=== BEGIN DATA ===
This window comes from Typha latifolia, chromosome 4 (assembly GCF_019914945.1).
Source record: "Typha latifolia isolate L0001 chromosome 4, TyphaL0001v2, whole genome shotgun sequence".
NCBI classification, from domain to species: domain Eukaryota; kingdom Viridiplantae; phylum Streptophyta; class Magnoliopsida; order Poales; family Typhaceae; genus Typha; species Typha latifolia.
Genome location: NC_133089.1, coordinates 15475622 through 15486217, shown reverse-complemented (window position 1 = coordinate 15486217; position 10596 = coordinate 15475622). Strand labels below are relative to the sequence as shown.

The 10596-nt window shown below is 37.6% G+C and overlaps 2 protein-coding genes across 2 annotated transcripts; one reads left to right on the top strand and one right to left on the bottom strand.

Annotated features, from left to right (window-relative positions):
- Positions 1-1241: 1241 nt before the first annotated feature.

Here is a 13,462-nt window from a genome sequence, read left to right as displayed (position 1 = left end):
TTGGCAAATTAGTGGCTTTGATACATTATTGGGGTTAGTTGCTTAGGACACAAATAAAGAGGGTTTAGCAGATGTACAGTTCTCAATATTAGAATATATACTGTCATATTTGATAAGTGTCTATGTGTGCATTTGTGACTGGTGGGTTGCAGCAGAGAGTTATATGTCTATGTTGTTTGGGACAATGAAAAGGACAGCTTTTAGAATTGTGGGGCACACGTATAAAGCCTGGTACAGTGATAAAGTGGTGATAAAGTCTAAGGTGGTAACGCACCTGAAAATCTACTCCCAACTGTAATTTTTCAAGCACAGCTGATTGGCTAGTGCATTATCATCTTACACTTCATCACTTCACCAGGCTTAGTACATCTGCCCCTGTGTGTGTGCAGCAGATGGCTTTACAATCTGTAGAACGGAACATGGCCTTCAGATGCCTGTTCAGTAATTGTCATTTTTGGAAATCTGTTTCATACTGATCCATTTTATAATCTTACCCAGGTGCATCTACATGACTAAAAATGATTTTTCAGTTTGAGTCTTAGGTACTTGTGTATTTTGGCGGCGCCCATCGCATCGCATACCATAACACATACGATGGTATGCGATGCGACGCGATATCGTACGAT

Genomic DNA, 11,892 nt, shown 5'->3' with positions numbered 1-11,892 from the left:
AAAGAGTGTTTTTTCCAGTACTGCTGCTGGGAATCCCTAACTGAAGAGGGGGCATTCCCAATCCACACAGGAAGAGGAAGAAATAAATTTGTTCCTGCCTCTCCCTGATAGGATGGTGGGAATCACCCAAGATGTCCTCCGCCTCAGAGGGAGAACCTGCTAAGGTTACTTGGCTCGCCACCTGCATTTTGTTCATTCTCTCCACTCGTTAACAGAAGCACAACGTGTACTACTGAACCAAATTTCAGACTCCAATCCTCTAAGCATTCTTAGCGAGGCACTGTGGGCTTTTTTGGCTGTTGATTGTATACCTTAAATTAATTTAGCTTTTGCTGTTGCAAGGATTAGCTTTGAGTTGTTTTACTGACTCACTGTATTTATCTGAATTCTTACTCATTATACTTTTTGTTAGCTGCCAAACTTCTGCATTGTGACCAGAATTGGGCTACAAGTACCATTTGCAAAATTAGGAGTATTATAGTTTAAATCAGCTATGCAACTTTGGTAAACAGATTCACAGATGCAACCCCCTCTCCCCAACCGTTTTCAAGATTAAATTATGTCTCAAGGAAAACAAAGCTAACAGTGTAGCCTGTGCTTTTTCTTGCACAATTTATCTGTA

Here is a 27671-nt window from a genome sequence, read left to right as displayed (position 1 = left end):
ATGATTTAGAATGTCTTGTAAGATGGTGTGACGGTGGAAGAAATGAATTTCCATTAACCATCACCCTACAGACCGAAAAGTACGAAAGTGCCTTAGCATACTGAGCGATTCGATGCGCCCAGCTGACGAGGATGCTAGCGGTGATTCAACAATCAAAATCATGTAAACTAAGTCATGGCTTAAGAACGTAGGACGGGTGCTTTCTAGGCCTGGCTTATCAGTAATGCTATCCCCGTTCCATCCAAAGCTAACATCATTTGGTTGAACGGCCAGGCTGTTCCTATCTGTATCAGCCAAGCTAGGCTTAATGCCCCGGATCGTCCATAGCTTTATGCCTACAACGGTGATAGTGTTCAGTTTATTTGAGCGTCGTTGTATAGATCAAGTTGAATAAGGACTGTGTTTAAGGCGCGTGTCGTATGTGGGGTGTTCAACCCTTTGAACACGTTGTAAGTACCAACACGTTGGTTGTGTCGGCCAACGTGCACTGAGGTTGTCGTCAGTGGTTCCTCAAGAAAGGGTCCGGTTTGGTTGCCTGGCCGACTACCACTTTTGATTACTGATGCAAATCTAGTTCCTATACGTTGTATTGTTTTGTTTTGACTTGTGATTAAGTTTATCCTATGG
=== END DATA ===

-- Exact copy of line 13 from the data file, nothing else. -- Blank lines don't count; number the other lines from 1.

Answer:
ATGATTTAGAATGTCTTGTAAGATGGTGTGACGGTGGAAGAAATGAATTTCCATTAACCATCACCCTACAGACCGAAAAGTACGAAAGTGCCTTAGCATACTGAGCGATTCGATGCGCCCAGCTGACGAGGATGCTAGCGGTGATTCAACAATCAAAATCATGTAAACTAAGTCATGGCTTAAGAACGTAGGACGGGTGCTTTCTAGGCCTGGCTTATCAGTAATGCTATCCCCGTTCCATCCAAAGCTAACATCATTTGGTTGAACGGCCAGGCTGTTCCTATCTGTATCAGCCAAGCTAGGCTTAATGCCCCGGATCGTCCATAGCTTTATGCCTACAACGGTGATAGTGTTCAGTTTATTTGAGCGTCGTTGTATAGATCAAGTTGAATAAGGACTGTGTTTAAGGCGCGTGTCGTATGTGGGGTGTTCAACCCTTTGAACACGTTGTAAGTACCAACACGTTGGTTGTGTCGGCCAACGTGCACTGAGGTTGTCGTCAGTGGTTCCTCAAGAAAGGGTCCGGTTTGGTTGCCTGGCCGACTACCACTTTTGATTACTGATGCAAATCTAGTTCCTATACGTTGTATTGTTTTGTTTTGACTTGTGATTAAGTTTATCCTATGG